Written by James Cooper
Last Updated

There are many dietary supplements out there so it can be incredibly confusing to know which one you should be taking, or if you need to be taking anything at all. You should always talk to your doctor before starting on a new supplement, particularly if you are taking medication. 

Taking supplements which you don’t really need can create an imbalance in your body and in some cases could even cause harm so you should always follow the dosage instructions and be careful if you are combining different supplements. 

There are many kinds including vitamins, minerals and also elements such as fish oils which are all included in the supplement family. Some supplements have multiple ingredients including a range of vitamins and minerals. There are also supplements specifically designed to help with sports and exercise, such as creatine, whey protein, amino acids and loads more.

What supplements should I take?

Do you need to take a supplement?

The best option for getting your vitamins and minerals is through a healthy balanced diet but sometimes it can be difficult to manage that, so taking a multi-vitamin can feel like the safest way to boost your intake. However, most healthy people on a healthy diet really don’t need to take anything. 

Do you need to take a supplement?

What about medical conditions?

There are some conditions which might cause a lack of certain nutrients in the body in which case a supplement might be deemed medically necessary. You should always talk to your doctor first if any of the following might apply:

Pregnancy – might require iron or folic acid, or pre-natal vitamins

Children – might require Vitamin D or iron

Restricted diet – might need extra Vitamin B12 or calcium

Over 50 – might need extra Vitamin D and Vitamin B12

Certain bowel/gut conditions – might have trouble absorbing nutrients

If you are worried that you might be lacking in vitamins or minerals due to a health condition or your diet, then you can always get a blood test carried out by your doctor to confirm if this is the case, before starting on any supplements. 

Although it’s fairly rare to experience a severe lack of nutrition, there are some key nutrients which are more common to be lacking in the body, including Vitamin D, Iron, Calcium and Magnesium, due to lifestyle and diet. 

Are there any safety concerns?

While taking a regular multi vitamin won’t cause you any harm, if you combine that with other supplements and food and drink with fortified vitamins, you could end up ingesting more than the recommended amount. 

 

This can cause a variety of problems, ranging from nausea to bleeding. The problem is that supplements are not regulated so it’s hard to tell what’s really inside them. Make sure you tell your doctor about any supplements you are taking. 

Can supplements interact with medication?

Yes, that’s why you need to speak to your doctor. St John’s Wort is a herbal supplement for mild depression but it can prevent the contraceptive pill from working, for example. Supplements can affect how much you might bleed on the operating table, or how effective your anesthetic is?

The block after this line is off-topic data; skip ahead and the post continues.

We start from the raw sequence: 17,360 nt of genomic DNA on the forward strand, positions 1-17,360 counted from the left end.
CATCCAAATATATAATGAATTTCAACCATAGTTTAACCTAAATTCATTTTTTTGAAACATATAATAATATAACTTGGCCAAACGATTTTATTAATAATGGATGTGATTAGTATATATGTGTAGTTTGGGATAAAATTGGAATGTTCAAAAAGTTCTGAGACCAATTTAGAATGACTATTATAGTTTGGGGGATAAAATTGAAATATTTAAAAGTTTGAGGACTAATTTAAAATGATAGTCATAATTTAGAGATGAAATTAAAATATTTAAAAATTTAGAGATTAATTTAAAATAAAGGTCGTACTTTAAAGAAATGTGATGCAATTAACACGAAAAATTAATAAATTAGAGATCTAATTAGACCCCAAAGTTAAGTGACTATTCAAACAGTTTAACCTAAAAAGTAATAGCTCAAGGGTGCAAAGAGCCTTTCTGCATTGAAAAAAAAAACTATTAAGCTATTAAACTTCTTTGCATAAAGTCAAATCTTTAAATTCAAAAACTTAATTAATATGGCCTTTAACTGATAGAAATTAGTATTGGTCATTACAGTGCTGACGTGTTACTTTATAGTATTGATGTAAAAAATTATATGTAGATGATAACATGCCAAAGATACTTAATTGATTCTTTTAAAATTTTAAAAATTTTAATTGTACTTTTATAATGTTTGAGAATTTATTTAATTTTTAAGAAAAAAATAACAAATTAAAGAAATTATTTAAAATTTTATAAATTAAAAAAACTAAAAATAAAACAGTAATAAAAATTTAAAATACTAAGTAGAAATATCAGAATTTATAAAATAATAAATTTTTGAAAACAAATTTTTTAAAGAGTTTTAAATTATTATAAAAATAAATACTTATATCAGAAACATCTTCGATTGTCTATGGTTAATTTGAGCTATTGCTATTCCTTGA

Here are some key supplements to seek advice on before taking: 

Vitamin A and beta-carotene – high doses of these two can increase lung cancer risk in smokers and cause problems in pregnancy. 

Vitamin C and E – overuse can trigger tumor growth and cause problems with cancer treatment.

Vitamin B12 – too high a dose can lead to anxiety, headaches and dizzy feelings. 

Vitamin D – too high a dose can cause calcium to build up, leading to kidney stones.

What do supplements do?

While a general multi vitamin is proven to support health, along with calcium and Vitamin D which are proven for bone support, other supplements have a lot less scientific backing behind the, for example, ginkgo biloba.

No supplements can cure health conditions so any claims along these lines are not true at all. Omega 3 has been shown to have a beneficial health impact and while vitamins can help to fix a deficiency in your diet, they cannot lower health risks. 

Taking vitamins alone does not protect you against developing conditions like cancer, or heart disease and they also can help to improve your thinking or your memory. These kinds of claims are all bogus. 

What do supplements do?

Conclusion

You should always check with your doctor before starting any kind of new supplement routine and never go over the recommended dosage levels. If you are using a multi-vitamin this might not give you the recommended levels of all required vitamins and minerals. 

When storing your supplements keep them in a dry, dark place such as a cupboard, but don’t store them next to your medication in case you get them mixed up. Taking a supplement can be a great way to top up nutrients missing from your diet but make sure you need them first and check they aren’t going to cause any problems with your health or medications. 

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